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What Have We Learned From Unicellular Genomes?

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1 What Have We Learned From Unicellular Genomes?
Propionibacterium acnes Bacteroides thetaiotaomicron Mycoplasma genitalium Mimivirus Cyanobacteria Plasmodium Yeast

2 Why do I get so many pimples?
The genome of Propionibacterium acnes was sequenced in July of 2004. P. acnes lives in sebaceous cysts and sometimes stimulates and immune response. A group in Paris, along with two groups in Germany sequenced P. acnes. They found 2,333 genes in its 2.6 Mb genome. 68% of these had orthologs in other species. 20% had none, and 12% encoded only RNA.

3 Anatomy of a pimple Figure 2.9 Anatomy of a pimple.
a) A pimple is caused by a blocked skin pore through which a hair should emerge. b) Bacteria in the pore begin to grow and obstruct the secretion of sebum. c) When blocked, the associated sebaceous glands continue to secrete sebum and the follicle pore enlarges and becomes inflamed.

4 Figure 2.10 Map of P. acnes genome.
The length of the chromosome is shown on the outside circle. Numbers with the format X e Y = X·10y. Genes are illustrated in yellow or green to indicate the two strands and orientations. “Alien” gene clusters (red) indicate atypical use of codons. GC content (blue) increased (pointing outward) or decreased (inward) relative to the whole-genome average value of 60%. The origin of replication is predicted to occur at 0 where the GC skew is greatest and the gene DnaA is located (not shown).

5 Genome-wide evaluations
A first step following bacterial genome sequencing is finding the ori and terminus for replication. GC skewing (non-uniform distribution of G’s & C’s Oris tend to have the lowest skew, while termini have the highest. Genes that have originated by horizontal transfer are identified using a sliding window to find segments with abnormal GC content. Codon bias is also used to detect HT. Immunogenic and metabolic genes were detected.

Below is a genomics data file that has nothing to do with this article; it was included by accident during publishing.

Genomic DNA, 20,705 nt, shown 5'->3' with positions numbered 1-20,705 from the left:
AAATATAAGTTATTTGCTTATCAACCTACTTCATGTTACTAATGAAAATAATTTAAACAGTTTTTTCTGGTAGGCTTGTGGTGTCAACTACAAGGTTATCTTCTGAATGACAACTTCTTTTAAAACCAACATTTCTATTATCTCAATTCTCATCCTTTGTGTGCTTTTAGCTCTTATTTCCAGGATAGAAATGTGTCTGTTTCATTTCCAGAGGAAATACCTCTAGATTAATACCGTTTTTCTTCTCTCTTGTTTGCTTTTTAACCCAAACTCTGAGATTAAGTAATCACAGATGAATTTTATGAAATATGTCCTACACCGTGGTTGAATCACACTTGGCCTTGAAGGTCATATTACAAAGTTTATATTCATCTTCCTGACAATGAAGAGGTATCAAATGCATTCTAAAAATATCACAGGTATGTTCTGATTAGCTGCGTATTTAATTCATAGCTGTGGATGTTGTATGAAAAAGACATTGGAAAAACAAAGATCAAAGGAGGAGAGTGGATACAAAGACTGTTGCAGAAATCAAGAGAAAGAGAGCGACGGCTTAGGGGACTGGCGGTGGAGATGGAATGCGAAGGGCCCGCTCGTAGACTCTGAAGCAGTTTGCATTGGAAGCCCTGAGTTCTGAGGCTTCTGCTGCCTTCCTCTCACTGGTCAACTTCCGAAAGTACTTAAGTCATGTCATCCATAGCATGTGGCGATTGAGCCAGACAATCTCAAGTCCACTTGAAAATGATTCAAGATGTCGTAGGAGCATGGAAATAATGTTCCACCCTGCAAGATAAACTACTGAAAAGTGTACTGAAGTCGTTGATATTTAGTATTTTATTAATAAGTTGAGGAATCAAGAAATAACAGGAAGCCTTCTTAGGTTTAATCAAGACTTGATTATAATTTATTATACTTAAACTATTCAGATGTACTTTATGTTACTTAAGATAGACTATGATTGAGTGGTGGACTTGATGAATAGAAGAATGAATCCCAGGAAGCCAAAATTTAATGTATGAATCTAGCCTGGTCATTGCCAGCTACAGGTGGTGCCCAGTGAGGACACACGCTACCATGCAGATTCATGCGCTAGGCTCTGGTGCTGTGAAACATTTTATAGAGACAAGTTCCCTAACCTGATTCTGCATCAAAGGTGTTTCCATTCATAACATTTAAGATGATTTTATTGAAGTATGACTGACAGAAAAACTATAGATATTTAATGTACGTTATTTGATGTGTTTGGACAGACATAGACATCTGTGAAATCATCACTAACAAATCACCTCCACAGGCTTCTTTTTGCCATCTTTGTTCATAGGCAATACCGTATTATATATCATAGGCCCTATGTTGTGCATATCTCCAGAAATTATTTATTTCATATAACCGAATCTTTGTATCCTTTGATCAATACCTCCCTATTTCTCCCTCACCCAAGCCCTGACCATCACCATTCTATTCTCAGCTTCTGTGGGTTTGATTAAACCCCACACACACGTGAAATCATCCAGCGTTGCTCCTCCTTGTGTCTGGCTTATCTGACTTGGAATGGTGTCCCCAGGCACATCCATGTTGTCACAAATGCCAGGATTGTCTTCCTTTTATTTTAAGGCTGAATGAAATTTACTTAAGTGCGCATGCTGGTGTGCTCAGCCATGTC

6 Transcriptional Phase Variation
During finishing, it was found that P. acnes had a variable # of G’s associated with some genes. It is hypothesized that the initiation of transcription depends on the # of consecutive G’s. As rows of G’s are replicated, the # will change. This leads to a mixed population of bacteria with varying degrees of protein production. This diverse population is optimized to respond differentially to various skin treatments.

7 Figure 2.11 Polycytosine chromats reveal transcription regulatory mechanism.
Four sequencing runs of the noncoding strand for gene PPA1880. Each chromat represents a different clone in the genome shotgun plasmid library made from a population of cells. The number of cytosines (determined by the number of guanines on the complementary strand) increases from top to bottom: a = 12, b = 13, c = 14, and d = 16.

8 Figure 2.11 Polycytosine chromats reveal transcription regulatory mechanism.
Four sequencing runs of the noncoding strand for gene PPA1880. Each chromat represents a different clone in the genome shotgun plasmid library made from a population of cells. The number of cytosines (determined by the number of guanines on the complementary strand) increases from top to bottom: a = 12, b = 13, c = 14, and d = 16.

9 Digesting Our Cells For Food
P. acnes was found to be able to grow anaerobically as well as aerobically. Cells produce many enzymes that are able to degrade lipids, ester, and amino acids. Some of these degradation products increase adhesion to our cells. Many of the digestive enzymes contain a motif (LPXTG) that targets them to the cell wall. Hyaluronate lyase is also found on the surface of the bacteria, this destroys the extracellular matrix that binds our cells together.

10 Figure 2.12 Activity of P. acnes leading to pimple formation.